Keen sets sights on world domination
August 15, 2012
Peter Keen is determined to challenge New Zealand's dominance on the international stage © Getty Images
The man that laid the foundations for Great Britain's gold medal glory at the 2012 Olympics is determined to replicate that success with the England rugby team.
The Rugby Football Union (RFU) announced earlier this week that former UK Sport performance director Peter Keen, who developed the structures that produced 19 gold medals at the Beijing Olympics and a remarkable 29 in London in recent weeks, and Sir Ian McGeechan, one of the most respected minds in rugby, will review all aspects of the senior England side in the coming months with the aim of getting them on track for Rugby World Cup glory in 2015.
McGeechan has since expressed his desire to tap into Team GB's success and Keen has now echoed those sentiments."I have been asked by an organisation who want to win to come in and see how it can be improved," Keen told PA Sport. "The brief is: how are we going to win?
"They have in their world the unbelievable, iconic history of the All Blacks. In New Zealand's world it is possible to win 82% of Test matches and that is what you are aiming for. Bring it on."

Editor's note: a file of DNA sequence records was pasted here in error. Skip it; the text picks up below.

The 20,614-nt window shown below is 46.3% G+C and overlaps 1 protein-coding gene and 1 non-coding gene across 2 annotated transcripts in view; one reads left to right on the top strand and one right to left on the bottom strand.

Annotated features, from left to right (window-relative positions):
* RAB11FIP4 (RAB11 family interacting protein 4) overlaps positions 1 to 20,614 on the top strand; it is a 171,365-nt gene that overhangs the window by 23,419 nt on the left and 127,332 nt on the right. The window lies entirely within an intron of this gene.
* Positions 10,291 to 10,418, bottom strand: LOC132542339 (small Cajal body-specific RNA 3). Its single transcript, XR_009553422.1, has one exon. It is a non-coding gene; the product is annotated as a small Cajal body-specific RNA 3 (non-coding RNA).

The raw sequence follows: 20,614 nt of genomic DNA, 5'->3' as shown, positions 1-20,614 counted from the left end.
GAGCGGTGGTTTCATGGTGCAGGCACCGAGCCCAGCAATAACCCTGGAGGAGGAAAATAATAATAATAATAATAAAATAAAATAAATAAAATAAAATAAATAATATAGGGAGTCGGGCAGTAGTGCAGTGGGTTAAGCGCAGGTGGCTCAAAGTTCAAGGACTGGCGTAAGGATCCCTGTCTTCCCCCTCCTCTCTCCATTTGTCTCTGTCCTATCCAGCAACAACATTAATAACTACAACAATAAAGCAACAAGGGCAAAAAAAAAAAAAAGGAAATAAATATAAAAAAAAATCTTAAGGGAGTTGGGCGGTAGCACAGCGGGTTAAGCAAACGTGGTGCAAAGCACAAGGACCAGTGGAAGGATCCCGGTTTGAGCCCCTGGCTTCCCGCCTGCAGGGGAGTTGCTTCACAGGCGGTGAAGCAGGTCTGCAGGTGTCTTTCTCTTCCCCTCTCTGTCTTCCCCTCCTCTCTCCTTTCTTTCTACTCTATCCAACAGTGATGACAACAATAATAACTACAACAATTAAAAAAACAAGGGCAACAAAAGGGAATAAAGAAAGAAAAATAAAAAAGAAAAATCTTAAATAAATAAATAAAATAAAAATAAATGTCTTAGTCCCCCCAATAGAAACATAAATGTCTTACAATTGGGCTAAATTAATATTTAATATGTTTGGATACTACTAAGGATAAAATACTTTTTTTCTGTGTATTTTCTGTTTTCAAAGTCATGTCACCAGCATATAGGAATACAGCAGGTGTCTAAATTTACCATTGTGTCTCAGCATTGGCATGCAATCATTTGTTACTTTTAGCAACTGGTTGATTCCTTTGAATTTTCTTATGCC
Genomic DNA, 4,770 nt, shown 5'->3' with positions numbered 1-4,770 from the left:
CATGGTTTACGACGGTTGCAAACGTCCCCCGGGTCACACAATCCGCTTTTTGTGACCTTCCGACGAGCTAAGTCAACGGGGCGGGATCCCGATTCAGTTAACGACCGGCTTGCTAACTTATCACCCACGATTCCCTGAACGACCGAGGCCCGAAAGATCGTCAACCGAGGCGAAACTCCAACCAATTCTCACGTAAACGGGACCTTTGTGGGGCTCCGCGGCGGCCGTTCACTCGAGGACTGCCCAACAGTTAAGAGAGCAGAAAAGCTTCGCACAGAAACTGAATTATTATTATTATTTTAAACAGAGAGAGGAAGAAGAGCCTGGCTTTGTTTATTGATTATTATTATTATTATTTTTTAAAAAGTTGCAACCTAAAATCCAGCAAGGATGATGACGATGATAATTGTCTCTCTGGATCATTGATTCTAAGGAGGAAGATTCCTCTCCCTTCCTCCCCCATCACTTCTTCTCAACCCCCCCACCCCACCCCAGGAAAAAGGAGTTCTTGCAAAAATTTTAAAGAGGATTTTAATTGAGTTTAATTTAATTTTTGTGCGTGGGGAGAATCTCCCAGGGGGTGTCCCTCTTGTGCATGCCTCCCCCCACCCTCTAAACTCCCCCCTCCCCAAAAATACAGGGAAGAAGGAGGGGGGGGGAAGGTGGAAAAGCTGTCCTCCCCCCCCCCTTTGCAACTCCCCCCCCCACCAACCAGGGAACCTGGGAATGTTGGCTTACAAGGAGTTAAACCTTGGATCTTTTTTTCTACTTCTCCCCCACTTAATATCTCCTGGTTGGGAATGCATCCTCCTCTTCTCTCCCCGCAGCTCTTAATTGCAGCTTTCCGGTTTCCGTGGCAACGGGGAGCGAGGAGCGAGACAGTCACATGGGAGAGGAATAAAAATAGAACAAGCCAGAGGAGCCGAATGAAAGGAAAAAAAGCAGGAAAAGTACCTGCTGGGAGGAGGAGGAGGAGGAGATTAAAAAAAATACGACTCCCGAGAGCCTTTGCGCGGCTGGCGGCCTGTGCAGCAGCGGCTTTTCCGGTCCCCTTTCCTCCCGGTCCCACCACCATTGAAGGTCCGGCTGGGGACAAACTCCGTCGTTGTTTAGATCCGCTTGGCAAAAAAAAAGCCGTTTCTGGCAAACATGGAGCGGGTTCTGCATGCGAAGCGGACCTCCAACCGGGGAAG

The review will look at management structures and whether both the system and the people running it are maximising the talent available. "What is succeeding in high performance sport is the willingness to do your part for the athletes we have to serve," Keen said.
"I am there to try and help them win and it starts and finishes on the pitch. What players have you got? How are you developing them? How are you motivating them? How are you supporting and challenging them?
"You work back from the win. It is about the right roles, the right clarity and responsibilities all built around 'what does a winning team look like when it takes the pitch'? If you haven't got the right people where are you going to find them? If you have got them and you aren't winning, why not?
"At its heart this is a very simple thing. It just needs people to be willing to sometimes admit they got it wrong, commit to working together for the athletes because when they get it right everything else looks pretty good."
The review was initiated in the wake of England's most recent failed bid for World Cup glory that was plagued by off-the-field woe. "Everybody wants to write that this is a great trawl through the dark cupboards of the RFU," Keen said. "The people I have met from (chief executive) Ian Ritchie down, I see no evidence that is how they think. They are looking forward."
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